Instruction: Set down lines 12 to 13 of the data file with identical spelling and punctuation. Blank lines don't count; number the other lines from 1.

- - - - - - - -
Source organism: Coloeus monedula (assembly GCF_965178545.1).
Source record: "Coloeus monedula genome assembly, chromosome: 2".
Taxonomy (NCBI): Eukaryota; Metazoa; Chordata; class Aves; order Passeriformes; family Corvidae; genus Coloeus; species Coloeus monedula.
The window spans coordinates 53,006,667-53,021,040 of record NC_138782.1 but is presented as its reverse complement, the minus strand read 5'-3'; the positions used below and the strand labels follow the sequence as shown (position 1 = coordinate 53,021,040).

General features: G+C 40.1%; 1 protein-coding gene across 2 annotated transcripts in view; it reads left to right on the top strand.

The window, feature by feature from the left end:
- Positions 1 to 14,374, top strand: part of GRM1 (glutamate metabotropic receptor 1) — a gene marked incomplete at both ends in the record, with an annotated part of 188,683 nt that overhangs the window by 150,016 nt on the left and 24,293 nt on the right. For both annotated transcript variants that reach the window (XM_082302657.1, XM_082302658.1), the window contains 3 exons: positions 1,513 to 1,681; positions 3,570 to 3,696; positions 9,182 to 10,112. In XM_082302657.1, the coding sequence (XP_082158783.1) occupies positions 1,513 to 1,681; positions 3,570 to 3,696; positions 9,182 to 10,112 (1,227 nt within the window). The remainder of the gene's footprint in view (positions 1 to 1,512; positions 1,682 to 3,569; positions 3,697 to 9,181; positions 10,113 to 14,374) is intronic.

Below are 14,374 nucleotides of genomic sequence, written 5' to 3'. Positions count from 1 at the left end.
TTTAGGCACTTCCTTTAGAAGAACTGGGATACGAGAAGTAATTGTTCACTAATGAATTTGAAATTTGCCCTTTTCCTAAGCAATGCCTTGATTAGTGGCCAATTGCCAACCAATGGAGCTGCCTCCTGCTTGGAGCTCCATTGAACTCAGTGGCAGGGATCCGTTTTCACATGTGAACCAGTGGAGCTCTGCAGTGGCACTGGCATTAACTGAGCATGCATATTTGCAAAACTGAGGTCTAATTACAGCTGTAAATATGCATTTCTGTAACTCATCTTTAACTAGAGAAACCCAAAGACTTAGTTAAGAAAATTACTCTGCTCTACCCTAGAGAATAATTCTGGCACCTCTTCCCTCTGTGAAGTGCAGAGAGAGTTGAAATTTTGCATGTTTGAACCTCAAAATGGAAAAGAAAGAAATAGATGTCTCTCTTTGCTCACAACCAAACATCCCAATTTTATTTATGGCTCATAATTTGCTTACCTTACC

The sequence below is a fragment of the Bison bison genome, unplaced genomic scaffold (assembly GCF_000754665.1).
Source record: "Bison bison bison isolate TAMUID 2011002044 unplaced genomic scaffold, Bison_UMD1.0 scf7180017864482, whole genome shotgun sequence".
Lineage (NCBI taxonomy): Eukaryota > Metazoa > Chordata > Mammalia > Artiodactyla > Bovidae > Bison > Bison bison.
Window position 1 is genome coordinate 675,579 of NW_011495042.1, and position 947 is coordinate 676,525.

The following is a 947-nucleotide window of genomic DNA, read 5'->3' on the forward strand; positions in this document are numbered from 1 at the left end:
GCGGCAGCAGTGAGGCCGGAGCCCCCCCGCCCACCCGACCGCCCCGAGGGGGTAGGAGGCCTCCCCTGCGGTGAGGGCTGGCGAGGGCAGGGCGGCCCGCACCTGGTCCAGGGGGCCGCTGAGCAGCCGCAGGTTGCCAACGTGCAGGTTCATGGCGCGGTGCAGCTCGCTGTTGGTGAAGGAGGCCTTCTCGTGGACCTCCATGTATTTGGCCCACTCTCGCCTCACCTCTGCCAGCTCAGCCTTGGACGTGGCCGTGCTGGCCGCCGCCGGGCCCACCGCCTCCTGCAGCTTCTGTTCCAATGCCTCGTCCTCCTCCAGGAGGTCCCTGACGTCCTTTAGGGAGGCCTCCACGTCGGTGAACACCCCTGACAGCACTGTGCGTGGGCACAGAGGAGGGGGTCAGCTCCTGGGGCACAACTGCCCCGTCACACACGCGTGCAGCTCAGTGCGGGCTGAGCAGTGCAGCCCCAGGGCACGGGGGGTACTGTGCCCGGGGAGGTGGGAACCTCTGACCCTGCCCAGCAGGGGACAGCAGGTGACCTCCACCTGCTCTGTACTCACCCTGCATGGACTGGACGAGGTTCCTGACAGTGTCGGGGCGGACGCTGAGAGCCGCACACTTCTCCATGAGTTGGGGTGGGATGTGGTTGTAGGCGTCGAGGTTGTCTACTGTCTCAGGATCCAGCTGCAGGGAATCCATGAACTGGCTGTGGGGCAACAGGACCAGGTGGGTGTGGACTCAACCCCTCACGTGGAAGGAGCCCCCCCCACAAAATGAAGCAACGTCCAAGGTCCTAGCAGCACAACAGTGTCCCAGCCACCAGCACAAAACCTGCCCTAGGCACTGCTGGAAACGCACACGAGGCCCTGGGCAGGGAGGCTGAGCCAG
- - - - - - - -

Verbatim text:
Lineage (NCBI taxonomy): Eukaryota > Metazoa > Chordata > Mammalia > Artiodactyla > Bovidae > Bison > Bison bison.
Window position 1 is genome coordinate 675,579 of NW_011495042.1, and position 947 is coordinate 676,525.